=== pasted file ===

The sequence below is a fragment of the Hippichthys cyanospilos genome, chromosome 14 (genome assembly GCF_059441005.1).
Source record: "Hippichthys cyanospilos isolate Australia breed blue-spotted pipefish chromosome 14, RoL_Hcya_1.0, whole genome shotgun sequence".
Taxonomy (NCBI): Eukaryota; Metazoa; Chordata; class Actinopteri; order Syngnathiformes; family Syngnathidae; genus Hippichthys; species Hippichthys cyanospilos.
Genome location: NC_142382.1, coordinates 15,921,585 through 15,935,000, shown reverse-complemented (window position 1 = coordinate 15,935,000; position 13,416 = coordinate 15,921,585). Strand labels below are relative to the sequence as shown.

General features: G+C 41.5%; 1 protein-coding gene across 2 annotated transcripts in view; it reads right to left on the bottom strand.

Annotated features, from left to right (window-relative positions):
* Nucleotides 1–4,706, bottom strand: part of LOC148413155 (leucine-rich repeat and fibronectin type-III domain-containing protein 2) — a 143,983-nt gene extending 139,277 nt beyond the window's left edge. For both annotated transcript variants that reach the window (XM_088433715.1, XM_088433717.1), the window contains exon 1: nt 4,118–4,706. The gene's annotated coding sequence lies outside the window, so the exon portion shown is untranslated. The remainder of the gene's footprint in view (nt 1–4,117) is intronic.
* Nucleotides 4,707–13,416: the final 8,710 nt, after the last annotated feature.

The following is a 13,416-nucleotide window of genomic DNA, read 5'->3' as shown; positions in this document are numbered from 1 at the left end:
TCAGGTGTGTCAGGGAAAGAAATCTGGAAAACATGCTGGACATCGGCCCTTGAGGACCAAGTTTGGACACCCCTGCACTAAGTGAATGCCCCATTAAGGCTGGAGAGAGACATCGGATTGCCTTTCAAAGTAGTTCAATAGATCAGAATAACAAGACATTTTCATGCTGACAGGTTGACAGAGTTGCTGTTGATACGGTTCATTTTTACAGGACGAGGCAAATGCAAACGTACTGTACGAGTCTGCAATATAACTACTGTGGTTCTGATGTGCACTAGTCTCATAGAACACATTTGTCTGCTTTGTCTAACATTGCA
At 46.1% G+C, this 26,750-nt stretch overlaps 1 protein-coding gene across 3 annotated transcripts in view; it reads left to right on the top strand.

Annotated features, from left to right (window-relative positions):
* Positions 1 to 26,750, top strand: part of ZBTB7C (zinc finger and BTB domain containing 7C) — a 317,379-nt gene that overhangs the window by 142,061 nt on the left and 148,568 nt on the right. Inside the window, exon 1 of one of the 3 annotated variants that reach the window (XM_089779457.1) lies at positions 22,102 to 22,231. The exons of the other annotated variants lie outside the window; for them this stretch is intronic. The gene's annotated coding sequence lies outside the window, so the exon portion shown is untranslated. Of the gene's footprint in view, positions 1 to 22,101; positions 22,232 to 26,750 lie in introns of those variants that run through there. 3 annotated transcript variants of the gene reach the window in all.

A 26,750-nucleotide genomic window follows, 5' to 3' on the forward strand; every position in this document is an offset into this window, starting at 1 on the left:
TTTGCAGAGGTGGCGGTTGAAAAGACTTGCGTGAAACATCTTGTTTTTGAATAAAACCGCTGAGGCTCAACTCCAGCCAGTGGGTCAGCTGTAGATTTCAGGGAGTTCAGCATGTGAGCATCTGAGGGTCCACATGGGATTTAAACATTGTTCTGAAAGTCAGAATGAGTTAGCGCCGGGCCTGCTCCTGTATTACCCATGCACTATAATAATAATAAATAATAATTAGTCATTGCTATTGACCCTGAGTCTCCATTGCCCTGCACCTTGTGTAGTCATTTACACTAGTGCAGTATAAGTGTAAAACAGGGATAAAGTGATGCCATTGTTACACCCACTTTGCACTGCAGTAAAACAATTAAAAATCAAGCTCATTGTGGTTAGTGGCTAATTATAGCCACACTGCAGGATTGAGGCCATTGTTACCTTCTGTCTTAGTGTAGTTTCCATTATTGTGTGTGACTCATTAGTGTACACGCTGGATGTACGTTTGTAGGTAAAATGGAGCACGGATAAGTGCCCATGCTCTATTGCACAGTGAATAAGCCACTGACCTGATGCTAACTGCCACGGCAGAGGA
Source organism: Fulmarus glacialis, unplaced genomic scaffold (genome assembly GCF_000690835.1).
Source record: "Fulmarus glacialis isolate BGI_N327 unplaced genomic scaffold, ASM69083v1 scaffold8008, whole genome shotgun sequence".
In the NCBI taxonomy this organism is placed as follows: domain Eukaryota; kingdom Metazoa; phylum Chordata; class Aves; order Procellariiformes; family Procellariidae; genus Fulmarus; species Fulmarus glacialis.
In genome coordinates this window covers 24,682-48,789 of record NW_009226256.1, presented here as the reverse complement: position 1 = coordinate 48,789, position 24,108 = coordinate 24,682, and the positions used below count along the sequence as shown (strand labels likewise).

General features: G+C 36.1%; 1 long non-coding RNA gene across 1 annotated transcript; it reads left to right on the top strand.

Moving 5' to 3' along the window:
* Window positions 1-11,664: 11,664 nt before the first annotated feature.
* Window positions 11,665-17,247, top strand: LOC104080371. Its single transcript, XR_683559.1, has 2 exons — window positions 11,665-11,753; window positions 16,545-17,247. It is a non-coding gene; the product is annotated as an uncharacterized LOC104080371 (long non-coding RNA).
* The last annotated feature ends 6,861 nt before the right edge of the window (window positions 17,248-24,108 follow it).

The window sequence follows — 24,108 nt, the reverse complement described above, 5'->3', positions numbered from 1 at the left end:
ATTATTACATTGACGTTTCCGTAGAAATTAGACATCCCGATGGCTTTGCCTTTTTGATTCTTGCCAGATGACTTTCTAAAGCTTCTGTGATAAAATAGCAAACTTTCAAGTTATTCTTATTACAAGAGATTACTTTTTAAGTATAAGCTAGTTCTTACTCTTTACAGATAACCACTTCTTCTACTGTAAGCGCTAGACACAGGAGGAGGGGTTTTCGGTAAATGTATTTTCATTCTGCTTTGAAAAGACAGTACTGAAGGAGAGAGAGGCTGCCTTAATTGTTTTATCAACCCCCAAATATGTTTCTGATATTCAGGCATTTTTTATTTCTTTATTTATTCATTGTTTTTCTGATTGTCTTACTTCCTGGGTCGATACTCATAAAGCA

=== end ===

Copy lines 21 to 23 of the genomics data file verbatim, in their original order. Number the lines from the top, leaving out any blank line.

Moving 5' to 3' along the window:
* Window positions 1-11,664: 11,664 nt before the first annotated feature.
* Window positions 11,665-17,247, top strand: LOC104080371. Its single transcript, XR_683559.1, has 2 exons — window positions 11,665-11,753; window positions 16,545-17,247. It is a non-coding gene; the product is annotated as an uncharacterized LOC104080371 (long non-coding RNA).